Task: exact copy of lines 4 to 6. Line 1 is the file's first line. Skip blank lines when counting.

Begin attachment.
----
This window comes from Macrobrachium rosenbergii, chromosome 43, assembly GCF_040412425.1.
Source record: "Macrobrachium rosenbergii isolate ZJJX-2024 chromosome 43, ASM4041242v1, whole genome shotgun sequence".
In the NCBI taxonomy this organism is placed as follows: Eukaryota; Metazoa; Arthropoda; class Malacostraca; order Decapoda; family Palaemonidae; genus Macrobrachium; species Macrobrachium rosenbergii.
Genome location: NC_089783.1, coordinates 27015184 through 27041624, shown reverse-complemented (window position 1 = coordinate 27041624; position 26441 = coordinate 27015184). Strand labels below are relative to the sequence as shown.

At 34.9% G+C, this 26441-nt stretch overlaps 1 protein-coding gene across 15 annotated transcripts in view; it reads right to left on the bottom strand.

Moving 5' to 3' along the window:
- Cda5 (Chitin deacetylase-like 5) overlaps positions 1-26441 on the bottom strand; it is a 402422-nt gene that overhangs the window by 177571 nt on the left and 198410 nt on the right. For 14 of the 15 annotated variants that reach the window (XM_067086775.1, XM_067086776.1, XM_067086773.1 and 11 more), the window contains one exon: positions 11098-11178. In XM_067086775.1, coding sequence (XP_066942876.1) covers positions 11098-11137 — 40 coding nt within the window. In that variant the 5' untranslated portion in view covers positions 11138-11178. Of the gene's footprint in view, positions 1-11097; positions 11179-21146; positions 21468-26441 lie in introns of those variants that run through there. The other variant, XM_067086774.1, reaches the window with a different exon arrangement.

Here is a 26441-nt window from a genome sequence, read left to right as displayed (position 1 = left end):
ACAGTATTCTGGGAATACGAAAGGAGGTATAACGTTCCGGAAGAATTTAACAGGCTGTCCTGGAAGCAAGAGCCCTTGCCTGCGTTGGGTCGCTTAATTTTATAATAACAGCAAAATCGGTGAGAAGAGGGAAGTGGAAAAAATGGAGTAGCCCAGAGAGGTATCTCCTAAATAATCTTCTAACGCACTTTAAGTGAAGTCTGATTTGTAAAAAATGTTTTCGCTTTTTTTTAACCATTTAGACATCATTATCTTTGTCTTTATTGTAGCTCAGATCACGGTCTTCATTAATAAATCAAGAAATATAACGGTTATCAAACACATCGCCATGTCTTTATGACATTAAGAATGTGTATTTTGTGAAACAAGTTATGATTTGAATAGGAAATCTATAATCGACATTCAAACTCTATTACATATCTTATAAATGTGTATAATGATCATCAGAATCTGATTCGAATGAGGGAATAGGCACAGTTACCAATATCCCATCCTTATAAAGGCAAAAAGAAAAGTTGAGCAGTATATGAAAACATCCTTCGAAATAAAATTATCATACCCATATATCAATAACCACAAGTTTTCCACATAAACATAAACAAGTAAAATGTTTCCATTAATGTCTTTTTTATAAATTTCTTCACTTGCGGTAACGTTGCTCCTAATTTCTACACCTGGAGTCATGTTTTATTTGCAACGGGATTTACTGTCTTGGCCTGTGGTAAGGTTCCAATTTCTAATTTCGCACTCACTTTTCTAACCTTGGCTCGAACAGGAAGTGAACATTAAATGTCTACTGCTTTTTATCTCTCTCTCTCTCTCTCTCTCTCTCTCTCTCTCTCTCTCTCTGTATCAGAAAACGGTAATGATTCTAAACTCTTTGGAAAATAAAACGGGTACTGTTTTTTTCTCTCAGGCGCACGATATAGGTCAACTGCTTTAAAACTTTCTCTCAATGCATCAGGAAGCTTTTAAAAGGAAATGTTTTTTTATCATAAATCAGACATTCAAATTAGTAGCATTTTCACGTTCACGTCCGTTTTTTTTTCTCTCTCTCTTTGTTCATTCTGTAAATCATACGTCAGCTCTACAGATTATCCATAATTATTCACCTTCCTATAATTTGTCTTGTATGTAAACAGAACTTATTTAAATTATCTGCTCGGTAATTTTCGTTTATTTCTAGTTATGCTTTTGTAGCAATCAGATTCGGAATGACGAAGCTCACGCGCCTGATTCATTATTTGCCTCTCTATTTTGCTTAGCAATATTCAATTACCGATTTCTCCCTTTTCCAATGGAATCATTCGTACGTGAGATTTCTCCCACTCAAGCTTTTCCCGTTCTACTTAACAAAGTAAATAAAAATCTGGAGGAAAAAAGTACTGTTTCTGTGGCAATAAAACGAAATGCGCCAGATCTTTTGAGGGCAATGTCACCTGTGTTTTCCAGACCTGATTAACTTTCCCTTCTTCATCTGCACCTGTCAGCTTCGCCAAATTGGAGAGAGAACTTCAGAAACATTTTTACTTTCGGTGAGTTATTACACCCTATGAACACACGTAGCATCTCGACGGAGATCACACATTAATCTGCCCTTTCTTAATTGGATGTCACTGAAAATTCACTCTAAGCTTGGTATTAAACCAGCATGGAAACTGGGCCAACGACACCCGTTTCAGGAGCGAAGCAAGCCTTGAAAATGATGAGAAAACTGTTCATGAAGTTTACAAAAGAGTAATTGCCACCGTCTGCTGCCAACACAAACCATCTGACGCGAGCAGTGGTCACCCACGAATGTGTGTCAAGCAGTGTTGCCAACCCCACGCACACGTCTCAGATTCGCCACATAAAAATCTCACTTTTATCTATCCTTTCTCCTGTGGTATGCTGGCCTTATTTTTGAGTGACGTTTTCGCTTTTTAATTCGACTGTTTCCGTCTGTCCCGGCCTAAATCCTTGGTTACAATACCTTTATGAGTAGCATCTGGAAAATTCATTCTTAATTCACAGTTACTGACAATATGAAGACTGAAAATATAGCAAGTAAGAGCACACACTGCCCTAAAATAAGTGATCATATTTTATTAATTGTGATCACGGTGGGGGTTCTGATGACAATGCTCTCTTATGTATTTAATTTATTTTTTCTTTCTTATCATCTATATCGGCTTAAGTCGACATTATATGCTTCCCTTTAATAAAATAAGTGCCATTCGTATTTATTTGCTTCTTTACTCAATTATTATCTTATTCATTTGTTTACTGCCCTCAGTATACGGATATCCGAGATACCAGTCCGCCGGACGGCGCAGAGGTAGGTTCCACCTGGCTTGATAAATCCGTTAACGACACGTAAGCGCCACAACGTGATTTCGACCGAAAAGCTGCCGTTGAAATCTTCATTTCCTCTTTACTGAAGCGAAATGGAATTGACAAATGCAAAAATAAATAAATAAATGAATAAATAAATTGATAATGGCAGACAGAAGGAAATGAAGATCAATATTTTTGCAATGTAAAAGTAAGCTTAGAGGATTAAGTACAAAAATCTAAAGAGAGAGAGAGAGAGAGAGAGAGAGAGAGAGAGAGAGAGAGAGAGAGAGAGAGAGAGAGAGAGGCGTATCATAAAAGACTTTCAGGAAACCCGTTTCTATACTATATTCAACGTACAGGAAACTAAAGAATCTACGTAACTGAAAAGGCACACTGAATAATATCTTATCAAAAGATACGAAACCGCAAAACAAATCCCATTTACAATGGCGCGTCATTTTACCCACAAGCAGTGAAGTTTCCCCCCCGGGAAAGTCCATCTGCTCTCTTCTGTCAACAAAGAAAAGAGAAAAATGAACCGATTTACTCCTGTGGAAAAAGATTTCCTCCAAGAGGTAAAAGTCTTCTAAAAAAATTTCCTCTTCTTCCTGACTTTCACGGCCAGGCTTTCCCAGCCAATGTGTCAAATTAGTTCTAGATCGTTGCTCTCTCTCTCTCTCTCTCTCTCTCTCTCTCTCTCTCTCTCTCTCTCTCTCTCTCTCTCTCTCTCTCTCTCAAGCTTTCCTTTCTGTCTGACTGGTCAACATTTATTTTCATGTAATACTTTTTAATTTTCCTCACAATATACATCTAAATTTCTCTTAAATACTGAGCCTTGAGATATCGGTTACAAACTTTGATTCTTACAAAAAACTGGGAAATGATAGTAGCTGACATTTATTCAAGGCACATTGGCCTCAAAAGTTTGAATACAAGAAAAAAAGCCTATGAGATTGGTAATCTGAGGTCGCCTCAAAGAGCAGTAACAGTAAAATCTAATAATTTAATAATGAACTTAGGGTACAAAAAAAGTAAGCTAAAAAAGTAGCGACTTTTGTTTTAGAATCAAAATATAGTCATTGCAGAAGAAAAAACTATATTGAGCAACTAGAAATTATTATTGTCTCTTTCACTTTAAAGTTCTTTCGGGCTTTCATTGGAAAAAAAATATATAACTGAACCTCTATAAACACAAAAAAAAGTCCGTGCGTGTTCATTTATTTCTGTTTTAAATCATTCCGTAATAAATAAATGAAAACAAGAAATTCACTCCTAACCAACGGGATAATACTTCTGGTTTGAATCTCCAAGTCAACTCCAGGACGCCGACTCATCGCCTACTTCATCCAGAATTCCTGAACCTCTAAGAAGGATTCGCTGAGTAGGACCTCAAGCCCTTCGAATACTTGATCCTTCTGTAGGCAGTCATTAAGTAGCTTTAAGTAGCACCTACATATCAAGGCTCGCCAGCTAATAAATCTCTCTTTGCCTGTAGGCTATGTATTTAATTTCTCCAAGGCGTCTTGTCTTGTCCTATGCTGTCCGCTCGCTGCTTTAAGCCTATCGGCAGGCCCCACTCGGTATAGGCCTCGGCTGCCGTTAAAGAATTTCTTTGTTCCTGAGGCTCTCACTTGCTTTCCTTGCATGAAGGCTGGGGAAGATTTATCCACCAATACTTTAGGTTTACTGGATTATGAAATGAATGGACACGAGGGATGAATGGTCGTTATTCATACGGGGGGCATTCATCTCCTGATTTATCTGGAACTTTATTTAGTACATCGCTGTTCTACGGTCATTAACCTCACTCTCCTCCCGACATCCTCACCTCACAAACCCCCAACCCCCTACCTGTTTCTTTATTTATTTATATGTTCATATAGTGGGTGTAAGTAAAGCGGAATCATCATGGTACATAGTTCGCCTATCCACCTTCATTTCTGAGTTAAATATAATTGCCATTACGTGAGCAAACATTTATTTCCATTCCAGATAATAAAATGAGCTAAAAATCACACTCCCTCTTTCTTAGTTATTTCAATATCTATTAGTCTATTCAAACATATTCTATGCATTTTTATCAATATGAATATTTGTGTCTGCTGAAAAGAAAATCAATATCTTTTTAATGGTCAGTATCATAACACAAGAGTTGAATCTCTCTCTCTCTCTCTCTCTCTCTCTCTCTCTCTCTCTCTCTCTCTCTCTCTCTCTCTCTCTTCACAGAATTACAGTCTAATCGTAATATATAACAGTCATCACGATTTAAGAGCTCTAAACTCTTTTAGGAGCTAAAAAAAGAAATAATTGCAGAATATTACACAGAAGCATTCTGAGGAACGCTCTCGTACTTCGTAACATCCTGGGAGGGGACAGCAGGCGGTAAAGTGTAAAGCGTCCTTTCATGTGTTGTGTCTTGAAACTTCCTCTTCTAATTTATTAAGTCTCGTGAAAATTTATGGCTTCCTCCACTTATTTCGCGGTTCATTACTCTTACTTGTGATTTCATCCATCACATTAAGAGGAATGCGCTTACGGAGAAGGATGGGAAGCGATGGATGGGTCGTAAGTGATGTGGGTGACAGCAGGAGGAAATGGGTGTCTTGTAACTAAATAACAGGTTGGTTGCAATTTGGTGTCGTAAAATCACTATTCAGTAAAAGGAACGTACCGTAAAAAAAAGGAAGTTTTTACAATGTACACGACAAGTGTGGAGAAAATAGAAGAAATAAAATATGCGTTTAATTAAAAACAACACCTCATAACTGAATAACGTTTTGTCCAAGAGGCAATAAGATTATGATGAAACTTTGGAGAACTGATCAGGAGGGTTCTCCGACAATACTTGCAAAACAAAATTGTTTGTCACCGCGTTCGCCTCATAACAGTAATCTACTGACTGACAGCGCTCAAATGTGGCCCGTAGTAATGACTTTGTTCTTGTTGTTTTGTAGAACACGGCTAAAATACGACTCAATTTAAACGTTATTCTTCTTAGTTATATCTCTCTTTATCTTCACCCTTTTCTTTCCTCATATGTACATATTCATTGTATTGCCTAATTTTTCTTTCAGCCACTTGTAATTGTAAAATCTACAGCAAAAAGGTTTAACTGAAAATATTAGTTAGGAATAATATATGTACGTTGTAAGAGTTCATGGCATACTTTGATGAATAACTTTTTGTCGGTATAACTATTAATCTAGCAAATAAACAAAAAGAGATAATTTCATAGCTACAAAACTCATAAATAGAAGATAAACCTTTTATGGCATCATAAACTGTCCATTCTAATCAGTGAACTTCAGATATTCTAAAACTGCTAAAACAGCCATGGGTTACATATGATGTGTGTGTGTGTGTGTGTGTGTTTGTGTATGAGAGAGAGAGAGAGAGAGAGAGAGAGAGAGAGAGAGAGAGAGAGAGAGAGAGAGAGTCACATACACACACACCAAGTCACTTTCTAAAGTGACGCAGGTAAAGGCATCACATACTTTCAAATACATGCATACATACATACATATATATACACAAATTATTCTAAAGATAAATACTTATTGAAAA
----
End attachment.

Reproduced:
Genome location: NC_089783.1, coordinates 27015184 through 27041624, shown reverse-complemented (window position 1 = coordinate 27041624; position 26441 = coordinate 27015184). Strand labels below are relative to the sequence as shown.

At 34.9% G+C, this 26441-nt stretch overlaps 1 protein-coding gene across 15 annotated transcripts in view; it reads right to left on the bottom strand.

Moving 5' to 3' along the window: